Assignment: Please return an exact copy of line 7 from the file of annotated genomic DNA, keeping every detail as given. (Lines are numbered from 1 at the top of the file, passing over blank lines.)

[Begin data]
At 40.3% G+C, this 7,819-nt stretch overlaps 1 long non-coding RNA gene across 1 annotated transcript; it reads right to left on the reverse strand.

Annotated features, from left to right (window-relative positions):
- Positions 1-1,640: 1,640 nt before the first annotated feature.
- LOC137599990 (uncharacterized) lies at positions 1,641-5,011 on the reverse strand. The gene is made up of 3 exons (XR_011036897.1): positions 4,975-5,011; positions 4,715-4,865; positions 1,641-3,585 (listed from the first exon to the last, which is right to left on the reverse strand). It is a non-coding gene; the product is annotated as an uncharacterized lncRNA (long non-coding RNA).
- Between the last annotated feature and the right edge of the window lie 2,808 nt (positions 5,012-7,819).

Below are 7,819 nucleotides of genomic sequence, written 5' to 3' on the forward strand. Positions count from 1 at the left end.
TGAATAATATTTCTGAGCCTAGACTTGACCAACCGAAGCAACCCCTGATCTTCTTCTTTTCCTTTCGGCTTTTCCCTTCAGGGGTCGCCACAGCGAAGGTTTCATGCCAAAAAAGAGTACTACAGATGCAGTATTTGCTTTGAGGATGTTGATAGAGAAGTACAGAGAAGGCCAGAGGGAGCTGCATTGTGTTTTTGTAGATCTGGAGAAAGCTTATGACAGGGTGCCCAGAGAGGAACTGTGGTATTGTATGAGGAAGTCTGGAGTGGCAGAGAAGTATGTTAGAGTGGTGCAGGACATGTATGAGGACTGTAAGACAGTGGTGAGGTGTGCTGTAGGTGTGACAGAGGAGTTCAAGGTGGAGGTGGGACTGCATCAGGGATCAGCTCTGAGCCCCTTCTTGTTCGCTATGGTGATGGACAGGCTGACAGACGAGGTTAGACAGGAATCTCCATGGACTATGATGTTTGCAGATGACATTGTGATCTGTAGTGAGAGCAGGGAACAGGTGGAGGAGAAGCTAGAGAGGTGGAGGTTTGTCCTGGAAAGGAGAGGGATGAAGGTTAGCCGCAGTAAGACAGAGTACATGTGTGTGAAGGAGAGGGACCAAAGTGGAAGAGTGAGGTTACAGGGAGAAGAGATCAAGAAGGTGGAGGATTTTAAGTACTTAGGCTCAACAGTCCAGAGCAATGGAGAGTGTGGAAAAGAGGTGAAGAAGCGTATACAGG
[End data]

TGAATAATATTTCTGAGCCTAGACTTGACCAACCGAAGCAACCCCTGATCTTCTTCTTTTCCTTTCGGCTTTTCCCTTCAGGGGTCGCCACAGCGAAGGTTTCATGCCAAAAAAGAGTACTACAGATGCAGTATTTGCTTTGAGGATGTTGATAGAGAAGTACAGAGAAGGCCAGAGGGAGCTGCATTGTGTTTTTGTAGATCTGGAGAAAGCTTATGACAGGGTGCCCAGAGAGGAACTGTGGTATTGTATGAGGAAGTCTGGAGTGGCAGAGAAGTATGTTAGAGTGGTGCAGGACATGTATGAGGACTGTAAGACAGTGGTGAGGTGTGCTGTAGGTGTGACAGAGGAGTTCAAGGTGGAGGTGGGACTGCATCAGGGATCAGCTCTGAGCCCCTTCTTGTTCGCTATGGTGATGGACAGGCTGACAGACGAGGTTAGACAGGAATCTCCATGGACTATGATGTTTGCAGATGACATTGTGATCTGTAGTGAGAGCAGGGAACAGGTGGAGGAGAAGCTAGAGAGGTGGAGGTTTGTCCTGGAAAGGAGAGGGATGAAGGTTAGCCGCAGTAAGACAGAGTACATGTGTGTGAAGGAGAGGGACCAAAGTGGAAGAGTGAGGTTACAGGGAGAAGAGATCAAGAAGGTGGAGGATTTTAAGTACTTAGGCTCAACAGTCCAGAGCAATGGAGAGTGTGGAAAAGAGGTGAAGAAGCGTATACAGG